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Outrage Over 'Stolen' Pendet Dance Ends Up As a Misstep


Kinanti Pinta Karana & Putri Prameshwari

Forget the myth, here’s the real thing: Ni Ketut Arini teaches girls Pendet in Denpasar, Bali, on Monday. She was a student of Pendet creator I Wayan Rindi, who died in 1967. (Photo: J.P. Christo, JG)

Forget the myth, here’s the real thing: Ni Ketut Arini teaches girls Pendet in Denpasar, Bali, on Monday. She was a student of Pendet creator I Wayan Rindi, who died in 1967. (Photo: J.P. Christo, JG)

Outrage Over 'Stolen' Pendet Dance Ends Up As a Misstep

It was a burning issue of national pride that stirred up the righteous anger of a nation slighted.

Well, not quite. A firestorm of Internet outrage over the supposed theft of the Balinese pendet dance for a Malaysian tourism ad turned out to be just hot air on Monday, when the Discovery TV network owned up and said that the dancers had appeared in one of its own TV promotions, and it was all a mistake anyway.

But not before Indonesia’s government, unaware of Discovery’s action, had already made an official protest to Malaysia.

The story started late last week, as rumors about the ad and reactions shot to the top of the social microblogging Web site Twitter’s hot topics list.

“Pendet is ours! Noordin M. Top is yours!” said one popular Twitter message, referring to the Malaysia-born terrorist suspect wanted in connection with the July 17 bombings in Jakarta.

Over the weekend, news stories had reported, erroneously, that the image of a traditional Balinese pendet dancer was used in an official Malaysia Tourism ad.

They were a touchpaper to reignite smouldering and long-standing antagonism between the two countries over the heritage of traditional songs and dances, and further stoked the furor on Twitter and Facebook.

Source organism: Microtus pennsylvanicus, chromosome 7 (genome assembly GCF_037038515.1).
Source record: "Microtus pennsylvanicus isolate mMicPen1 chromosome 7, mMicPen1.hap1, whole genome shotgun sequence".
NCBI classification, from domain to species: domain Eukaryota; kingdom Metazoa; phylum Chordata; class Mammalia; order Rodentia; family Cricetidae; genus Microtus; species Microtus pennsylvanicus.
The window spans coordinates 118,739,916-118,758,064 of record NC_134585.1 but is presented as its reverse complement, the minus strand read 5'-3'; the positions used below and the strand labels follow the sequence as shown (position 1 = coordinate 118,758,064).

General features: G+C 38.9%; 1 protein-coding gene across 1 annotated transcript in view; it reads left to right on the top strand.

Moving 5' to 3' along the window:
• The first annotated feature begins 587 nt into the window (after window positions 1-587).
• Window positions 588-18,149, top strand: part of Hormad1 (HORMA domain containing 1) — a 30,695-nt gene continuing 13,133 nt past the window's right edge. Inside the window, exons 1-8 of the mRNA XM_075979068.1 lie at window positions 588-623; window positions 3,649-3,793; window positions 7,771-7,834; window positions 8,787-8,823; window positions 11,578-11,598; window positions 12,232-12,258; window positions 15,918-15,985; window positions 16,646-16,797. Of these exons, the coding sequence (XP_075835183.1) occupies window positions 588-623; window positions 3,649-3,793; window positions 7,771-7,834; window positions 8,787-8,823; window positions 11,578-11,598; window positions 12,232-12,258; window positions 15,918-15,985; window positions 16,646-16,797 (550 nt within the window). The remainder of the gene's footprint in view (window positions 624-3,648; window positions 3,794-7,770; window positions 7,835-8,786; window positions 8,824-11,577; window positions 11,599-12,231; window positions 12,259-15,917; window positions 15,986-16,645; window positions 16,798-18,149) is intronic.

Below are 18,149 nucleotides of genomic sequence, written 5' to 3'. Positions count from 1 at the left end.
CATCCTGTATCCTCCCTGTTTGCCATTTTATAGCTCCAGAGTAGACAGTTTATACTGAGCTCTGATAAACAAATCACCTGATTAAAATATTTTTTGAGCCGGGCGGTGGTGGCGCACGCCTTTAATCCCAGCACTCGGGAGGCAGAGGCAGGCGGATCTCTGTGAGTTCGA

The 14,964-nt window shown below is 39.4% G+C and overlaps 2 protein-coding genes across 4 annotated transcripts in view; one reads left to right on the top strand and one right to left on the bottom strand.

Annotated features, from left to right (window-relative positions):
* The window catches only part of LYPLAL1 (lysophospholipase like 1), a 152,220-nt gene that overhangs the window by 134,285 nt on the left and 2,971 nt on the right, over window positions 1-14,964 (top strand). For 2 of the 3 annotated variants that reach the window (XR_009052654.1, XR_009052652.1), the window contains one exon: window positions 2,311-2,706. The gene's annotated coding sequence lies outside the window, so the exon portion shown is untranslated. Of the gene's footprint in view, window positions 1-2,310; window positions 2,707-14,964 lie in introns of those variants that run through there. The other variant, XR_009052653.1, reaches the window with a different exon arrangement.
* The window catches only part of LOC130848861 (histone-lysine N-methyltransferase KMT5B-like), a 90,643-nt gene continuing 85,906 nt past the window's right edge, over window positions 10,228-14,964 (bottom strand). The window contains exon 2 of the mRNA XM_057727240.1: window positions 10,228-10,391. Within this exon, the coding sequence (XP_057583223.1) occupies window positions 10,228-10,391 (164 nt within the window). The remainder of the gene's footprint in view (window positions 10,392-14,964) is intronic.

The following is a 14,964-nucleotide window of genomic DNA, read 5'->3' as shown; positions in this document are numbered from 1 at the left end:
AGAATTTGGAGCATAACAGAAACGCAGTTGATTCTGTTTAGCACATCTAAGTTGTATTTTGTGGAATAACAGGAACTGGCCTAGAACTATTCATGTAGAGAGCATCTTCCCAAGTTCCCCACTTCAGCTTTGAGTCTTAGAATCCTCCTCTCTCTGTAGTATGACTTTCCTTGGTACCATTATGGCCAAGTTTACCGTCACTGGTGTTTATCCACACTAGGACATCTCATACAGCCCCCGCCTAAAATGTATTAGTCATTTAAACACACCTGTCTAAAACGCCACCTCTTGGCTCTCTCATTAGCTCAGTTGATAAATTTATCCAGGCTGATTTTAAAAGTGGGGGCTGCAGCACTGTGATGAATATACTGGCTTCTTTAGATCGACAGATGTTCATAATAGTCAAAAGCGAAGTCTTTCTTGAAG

The problem was, it was all wrong — and perhaps a lesson in the myth-making power of the Internet — as an apology statement by Discovery made clear: “Discovery Networks Asia-Pacific regrets that the image of a Balinese dancer, sourced from an independent third party, was used in the promotion of the series ‘Enigmatic Malaysia.’ The promotional clip has been removed from all feeds.

“The Balinese dancer was not featured in any way in the program. Discovery has the deepest respect for the traditions, cultures and practices of all races and nations, and it is not our intention to cause any misunderstanding or distress to any party.”

Widyarka Ryananta, a senior diplomat at the Indonesian Embassy in Kuala Lumpur, confirmed that the Malaysian government had never made an ad featuring pendet. “It was all a misunderstanding. A little knowledge is a dangerous thing,” he told the Jakarta Globe.

By the time Discovery’s apology had been issued, Minister of Culture and Tourism Jero Wacik had already sent a letter to his Malaysian counterpart, demanding the ad campaign be removed. “It happened two years ago with Reog Ponorogo. We don’t want it to happen again to us,” he said.

He said a bilateral pact signed in 2007 stated that if both countries wanted to publicize a culture in a “grey area,” they had to consult with each other first. But pendet was a different story: “People around the world would recognize in a glance that pendet is a Balinese dance. There’s nothing grey about it.”

After the error had been explained, Jero called on Indonesians to quickly register all forms of Indonesian cultural heritage to prevent such misunderstandings from reoccurring.

“We have so much cultural heritage,” he said. “We may accidentally neglect some of them.”

from : http://thejakartaglobe.com

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